While the cars ate away the laps at Phoenix, we were all nodding off between brake and tire failures, in other words a fairly typical day at the track in the Monster Energy NASCAR Cup Series. Once it became obvious that whoever got out front was going to be the toast of the segment, it was time to look around for what else there might be to do around the house.
I suppose if die-hard NASCAR fans at home can’t stand to watch their favorite cars take 300 laps around one of the few remaining one-miler tracks on the circuit, it shouldn’t surprise us when further indications about the decline of our sport come to light.
This week Charlotte Motor Speedway announced that they would be re-purposing some seating areas, removing both grandstands and suites in the interest of offering more viewing options. Meanwhile, as soon as Kyle Busch was hauled off pit road at Las Vegas, it was reported by some season ticket holders that they could not renew their Section 1 and Section 3 seats, as the track is considering what they will be doing with those underperforming areas. Which can be perceived as a curious stance to take when LVMS just landed a second race date for 2018–wouldn’t you think that they ought to be bursting at the seams in March if they think they could sell even more tickets in September?
In another notable comment, it was announced that the XFINITY Series will be using restrictor plates at Indianapolis Motor Speedway later this year. An unconfirmed report by an official associated with NASCAR said if the XFINITY race was a success at Indy, we could expect to see the plate package introduced to the Cup series in 2018 with a potential expansion to include Pocono and Michigan as well.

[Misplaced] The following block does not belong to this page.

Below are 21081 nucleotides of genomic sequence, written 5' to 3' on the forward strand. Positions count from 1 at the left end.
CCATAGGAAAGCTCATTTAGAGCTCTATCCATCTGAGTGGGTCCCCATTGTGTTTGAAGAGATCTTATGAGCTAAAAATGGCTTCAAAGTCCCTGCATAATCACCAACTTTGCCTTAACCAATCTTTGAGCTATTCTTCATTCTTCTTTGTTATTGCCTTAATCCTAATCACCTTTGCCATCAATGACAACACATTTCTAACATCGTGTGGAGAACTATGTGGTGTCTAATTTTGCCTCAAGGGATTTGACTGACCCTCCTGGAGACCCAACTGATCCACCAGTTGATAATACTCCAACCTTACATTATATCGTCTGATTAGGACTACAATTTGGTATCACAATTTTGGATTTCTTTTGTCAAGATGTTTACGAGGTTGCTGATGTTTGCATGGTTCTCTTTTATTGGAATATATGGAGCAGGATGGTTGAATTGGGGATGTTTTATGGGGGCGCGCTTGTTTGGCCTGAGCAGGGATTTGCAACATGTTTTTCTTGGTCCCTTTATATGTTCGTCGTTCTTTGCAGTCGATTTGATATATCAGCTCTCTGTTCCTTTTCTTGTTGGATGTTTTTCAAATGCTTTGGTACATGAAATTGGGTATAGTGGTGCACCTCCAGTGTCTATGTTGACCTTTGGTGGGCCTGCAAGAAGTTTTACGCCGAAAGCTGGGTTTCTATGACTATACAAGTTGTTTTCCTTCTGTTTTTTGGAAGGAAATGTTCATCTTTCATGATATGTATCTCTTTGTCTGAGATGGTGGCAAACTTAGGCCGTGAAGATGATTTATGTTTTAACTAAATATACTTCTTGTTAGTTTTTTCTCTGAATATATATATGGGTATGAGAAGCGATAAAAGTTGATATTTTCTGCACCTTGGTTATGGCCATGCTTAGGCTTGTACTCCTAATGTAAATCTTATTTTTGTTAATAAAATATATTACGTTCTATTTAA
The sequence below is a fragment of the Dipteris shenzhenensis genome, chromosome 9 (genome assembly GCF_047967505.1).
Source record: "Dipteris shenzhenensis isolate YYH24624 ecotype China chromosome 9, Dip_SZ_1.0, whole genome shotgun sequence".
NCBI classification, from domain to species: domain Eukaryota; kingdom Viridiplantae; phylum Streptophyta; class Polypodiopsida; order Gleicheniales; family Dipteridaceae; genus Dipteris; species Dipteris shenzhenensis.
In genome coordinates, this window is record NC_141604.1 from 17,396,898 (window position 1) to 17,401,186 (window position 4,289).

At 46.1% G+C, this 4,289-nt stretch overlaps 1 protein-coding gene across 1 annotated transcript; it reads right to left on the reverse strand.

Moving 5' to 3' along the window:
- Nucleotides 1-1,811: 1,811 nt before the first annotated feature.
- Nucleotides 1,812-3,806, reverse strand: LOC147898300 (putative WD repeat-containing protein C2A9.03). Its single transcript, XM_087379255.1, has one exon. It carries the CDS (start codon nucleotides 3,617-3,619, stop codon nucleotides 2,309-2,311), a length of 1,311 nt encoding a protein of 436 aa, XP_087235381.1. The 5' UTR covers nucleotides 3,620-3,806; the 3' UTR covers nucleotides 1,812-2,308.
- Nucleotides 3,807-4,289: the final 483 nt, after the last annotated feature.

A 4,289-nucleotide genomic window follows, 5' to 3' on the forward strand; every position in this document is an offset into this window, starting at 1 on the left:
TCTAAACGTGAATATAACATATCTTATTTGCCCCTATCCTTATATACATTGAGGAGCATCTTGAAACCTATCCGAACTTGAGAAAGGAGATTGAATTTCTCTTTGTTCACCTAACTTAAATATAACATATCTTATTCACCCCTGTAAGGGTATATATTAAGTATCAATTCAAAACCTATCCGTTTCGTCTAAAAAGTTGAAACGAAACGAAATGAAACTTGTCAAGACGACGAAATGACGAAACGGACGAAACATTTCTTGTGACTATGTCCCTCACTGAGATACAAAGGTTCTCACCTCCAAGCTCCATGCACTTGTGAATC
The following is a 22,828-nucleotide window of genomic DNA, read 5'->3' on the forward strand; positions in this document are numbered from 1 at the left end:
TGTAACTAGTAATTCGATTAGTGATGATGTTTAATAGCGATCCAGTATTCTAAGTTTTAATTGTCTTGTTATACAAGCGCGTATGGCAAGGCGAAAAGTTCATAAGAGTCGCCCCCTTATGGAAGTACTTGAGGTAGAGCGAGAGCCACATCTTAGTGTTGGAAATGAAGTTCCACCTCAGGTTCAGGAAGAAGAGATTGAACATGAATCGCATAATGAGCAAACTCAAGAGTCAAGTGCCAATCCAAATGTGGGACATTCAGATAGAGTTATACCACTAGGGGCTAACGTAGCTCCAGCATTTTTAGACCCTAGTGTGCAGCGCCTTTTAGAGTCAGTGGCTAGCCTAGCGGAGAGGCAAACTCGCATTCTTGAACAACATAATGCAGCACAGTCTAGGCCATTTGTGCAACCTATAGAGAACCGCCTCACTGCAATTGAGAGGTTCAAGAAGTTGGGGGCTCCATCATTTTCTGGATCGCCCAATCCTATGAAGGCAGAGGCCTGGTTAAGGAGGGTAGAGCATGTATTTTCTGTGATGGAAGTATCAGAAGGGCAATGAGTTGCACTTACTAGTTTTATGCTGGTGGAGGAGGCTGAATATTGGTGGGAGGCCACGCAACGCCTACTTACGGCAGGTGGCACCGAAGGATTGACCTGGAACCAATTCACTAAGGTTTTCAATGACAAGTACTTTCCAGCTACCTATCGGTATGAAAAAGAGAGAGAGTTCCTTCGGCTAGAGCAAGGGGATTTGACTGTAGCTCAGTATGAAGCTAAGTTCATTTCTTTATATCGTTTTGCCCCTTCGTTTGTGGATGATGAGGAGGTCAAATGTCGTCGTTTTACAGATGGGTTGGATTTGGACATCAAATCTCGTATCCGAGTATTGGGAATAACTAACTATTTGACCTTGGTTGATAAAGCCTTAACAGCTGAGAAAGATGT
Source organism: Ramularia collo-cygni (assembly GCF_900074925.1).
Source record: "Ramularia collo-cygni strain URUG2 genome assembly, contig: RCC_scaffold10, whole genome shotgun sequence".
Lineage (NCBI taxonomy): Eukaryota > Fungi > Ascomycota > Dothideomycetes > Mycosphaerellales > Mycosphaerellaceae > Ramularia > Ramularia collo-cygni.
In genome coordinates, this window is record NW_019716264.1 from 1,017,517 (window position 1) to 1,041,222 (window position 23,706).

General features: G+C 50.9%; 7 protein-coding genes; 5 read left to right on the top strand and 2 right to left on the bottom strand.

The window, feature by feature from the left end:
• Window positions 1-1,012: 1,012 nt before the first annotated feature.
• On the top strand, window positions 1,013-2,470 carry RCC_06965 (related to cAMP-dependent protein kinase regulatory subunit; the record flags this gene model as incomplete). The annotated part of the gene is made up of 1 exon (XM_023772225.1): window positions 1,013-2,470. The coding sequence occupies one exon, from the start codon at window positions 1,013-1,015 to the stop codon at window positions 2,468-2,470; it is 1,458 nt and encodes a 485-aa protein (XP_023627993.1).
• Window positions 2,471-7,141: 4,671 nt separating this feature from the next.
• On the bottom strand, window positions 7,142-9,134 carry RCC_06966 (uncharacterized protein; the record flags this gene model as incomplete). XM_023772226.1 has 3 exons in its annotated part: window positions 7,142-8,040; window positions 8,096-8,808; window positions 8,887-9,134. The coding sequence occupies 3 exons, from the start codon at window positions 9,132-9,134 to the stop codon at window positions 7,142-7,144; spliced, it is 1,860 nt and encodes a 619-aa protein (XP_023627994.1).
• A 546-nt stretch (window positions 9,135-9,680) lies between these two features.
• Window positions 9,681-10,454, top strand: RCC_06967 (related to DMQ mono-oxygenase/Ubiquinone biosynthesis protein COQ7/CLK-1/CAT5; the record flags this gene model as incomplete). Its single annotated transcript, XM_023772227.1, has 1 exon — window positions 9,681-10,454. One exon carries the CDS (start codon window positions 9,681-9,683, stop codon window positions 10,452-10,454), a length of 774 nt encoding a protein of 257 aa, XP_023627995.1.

Yep, this is when my brain starts to hurt. It’s clear with the wholesale tossing of the bathwater this year by rejigging the points and racing structure that NASCAR is in official full-on panic mode. When you see that they are looking at more ways to manufacture an exciting exhibition by adding the hated restrictor plates at other two-mile plus facilities that the number crunchers have delivered their research and stats are in.
While the entire racing community cringes every time we visit Daytona and Talladega, the television ratings see a significant spike as the plate racing encourages tight pack racing capable of destroying the economy of a small nation in about five seconds. Meanwhile at the actual race tracks, selling a four-pack of $50 tickets to a hard working blue collar family is being pushed to the side in favor of creating ways to collect another cool grand from the one percenters who pull into the RV park in rigs that are nearly as fancy as the ones in the drivers’ lot.
It’s clear that the sanctioning body has truly abandoned attending the race tracks to experience the product they are selling and have handed the reins over to a bunch of bean counters who are married to marketing execs.
It’s gone, folks. The wrench wielding foundation of stock car racing has been neatly buried beneath new lights, trackside reserved pay parking lots and lobster bisque being delivered to your air conditioned suite. Sooner or later we won’t be watching actual cars on the track, but will gather around to watch a killer iRacing tournament. Nobody will break a sweat behind the wheel or in the stands. Most of all, nobody will actually care.
For those of us who do give a damn, April is nearly here! That means that short tracks in the northern climes will be firing up the excitement with some Spring Sizzlers and IceBreakers. Thank goodness there’s somewhere still left where we can see and smell the grease. Carry on, America, with or without NASCAR.
Did you notice that the return of the Young Guns is here? The current Top 6 in driver standings are Kyle Larson, Brad Keselowski, Chase Elliott, Martin Truex Jr., Joey Logano, and Ryan Blaney. Four of those six are under the age of 26. Anybody want to take odds on a new Champion at the end of the year?
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